Sebastian Coe, who is bidding for the presidency of the IAAF, has defended the drug-testing strategy adopted by the global governing body of athletics in the wake of fresh allegations about doping in the sport.
Coe (pictured), who is up against Sergei Bubka in the election to replace current IAAF president Lamine Diack on August 19 in Beijing, China, ahead of the World Championships from August 22-30, vowed to “come out fighting” to protect the reputation of the sport.
German public-service broadcaster ARD and the UK’s Sunday Times newspaper have alleged that the IAAF failed to act on suspicious blood tests involving hundreds of athletes between 2001 and 2012.
“It is a declaration of war on my sport,” Coe told the Associated Press news agency. “I take pretty grave exception to that. This, for me, is a fairly seminal moment. There is nothing in our history of competence and integrity in drug-testing that warrants this kind of attack. We should not be cowering. We should come out fighting.”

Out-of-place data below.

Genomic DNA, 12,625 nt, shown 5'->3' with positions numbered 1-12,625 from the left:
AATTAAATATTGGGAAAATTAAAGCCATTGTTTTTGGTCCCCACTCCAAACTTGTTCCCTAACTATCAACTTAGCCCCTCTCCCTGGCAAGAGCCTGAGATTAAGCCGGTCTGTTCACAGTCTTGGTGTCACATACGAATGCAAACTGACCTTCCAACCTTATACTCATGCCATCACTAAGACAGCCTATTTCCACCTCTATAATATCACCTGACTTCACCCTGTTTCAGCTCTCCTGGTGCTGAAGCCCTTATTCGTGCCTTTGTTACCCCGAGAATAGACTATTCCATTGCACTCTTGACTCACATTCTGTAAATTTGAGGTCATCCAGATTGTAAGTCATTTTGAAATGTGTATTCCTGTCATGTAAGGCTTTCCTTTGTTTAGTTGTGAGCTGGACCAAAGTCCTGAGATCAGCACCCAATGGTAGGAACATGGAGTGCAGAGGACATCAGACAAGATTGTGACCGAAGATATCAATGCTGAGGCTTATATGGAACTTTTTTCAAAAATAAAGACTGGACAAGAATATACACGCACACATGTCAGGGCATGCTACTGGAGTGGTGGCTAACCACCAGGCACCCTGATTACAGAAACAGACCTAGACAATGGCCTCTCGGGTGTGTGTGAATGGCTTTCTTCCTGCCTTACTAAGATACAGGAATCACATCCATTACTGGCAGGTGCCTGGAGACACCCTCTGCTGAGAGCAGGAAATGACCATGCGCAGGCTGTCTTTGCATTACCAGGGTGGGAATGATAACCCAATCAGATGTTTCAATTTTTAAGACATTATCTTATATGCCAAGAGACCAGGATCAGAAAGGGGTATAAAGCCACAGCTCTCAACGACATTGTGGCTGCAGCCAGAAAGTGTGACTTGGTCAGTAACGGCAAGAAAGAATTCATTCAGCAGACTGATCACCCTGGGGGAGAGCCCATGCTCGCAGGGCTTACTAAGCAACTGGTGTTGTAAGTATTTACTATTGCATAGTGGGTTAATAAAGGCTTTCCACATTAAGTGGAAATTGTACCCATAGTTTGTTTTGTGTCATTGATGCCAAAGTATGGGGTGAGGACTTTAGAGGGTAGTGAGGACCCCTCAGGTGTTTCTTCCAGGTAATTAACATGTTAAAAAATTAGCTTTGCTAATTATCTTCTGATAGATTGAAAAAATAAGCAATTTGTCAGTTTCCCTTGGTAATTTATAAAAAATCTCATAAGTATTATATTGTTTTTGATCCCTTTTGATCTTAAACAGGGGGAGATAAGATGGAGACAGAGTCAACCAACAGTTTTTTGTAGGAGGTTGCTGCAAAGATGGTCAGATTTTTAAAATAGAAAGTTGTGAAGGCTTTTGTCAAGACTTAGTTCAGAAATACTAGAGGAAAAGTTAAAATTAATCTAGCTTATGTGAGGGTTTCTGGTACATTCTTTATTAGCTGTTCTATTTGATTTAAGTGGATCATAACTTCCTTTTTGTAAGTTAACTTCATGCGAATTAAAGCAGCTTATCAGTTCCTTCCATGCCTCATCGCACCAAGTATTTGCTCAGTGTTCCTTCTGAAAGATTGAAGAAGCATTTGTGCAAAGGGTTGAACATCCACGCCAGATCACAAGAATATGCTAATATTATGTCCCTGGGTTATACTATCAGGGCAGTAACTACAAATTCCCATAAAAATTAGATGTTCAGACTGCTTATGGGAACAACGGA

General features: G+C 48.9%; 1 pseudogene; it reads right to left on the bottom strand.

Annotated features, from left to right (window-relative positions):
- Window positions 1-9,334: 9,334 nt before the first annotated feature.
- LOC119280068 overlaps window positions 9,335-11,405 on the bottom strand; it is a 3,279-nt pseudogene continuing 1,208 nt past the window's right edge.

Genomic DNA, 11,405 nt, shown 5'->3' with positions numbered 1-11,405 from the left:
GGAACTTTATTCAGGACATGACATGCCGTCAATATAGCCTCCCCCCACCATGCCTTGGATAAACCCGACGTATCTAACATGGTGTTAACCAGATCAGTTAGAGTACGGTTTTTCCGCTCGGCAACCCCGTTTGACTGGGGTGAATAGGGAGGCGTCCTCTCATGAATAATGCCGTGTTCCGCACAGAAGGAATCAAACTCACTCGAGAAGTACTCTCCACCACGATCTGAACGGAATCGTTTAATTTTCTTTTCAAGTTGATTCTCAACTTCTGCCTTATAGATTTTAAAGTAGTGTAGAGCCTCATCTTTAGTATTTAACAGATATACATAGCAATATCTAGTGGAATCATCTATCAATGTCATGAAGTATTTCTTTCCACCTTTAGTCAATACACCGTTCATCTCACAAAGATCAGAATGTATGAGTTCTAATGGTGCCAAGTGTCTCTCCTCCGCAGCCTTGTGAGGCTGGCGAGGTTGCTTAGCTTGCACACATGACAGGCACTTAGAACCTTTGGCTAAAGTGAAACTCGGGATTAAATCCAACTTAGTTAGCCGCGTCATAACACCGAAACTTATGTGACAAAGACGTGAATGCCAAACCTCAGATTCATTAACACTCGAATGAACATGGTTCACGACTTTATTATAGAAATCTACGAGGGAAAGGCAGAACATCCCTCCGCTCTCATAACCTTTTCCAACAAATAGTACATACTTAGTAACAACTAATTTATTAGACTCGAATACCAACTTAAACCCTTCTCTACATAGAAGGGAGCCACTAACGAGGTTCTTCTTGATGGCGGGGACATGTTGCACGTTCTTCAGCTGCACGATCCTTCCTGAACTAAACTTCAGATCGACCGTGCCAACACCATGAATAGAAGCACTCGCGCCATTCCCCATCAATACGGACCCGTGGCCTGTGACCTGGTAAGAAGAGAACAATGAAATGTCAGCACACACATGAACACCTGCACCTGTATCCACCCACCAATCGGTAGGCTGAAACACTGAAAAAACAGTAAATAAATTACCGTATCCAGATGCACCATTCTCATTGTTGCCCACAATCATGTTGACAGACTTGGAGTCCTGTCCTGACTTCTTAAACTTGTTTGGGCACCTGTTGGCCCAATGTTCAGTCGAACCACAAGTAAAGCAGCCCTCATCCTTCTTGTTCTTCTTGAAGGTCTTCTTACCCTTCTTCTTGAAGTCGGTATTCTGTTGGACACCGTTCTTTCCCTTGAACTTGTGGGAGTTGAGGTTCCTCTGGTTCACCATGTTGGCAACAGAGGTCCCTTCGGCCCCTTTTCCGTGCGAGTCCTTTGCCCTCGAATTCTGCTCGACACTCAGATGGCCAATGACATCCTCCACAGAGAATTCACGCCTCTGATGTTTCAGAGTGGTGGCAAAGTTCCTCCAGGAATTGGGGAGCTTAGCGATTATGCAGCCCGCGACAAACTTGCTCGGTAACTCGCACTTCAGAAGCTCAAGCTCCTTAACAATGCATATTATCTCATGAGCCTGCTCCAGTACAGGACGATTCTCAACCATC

The report examined the results of 12,000 blood tests and concluded that 800 were suspicious. “The use of that database, however it got into their possession, displayed either breathtaking ignorance or a level of malevolence around a set of readings you can simply cannot extrapolate beyond,” Coe said. “The idea that my sport sat there either covering up wrongdoing or just being incompetent could not be wider of the mark.”
Coe added that he would trust the IAAF’s commission of three independent experts who have tested and checked thousands of blood samples. “The use of this stuff, the sensationalising, this is absolutely an attempt to destroy the reputation of the athletes and our sport,” Coe said. “Nobody is remotely suggesting that news organisations don't have the right to question and challenge and kick the tires. But this selective use of this so-called information is just wrong.”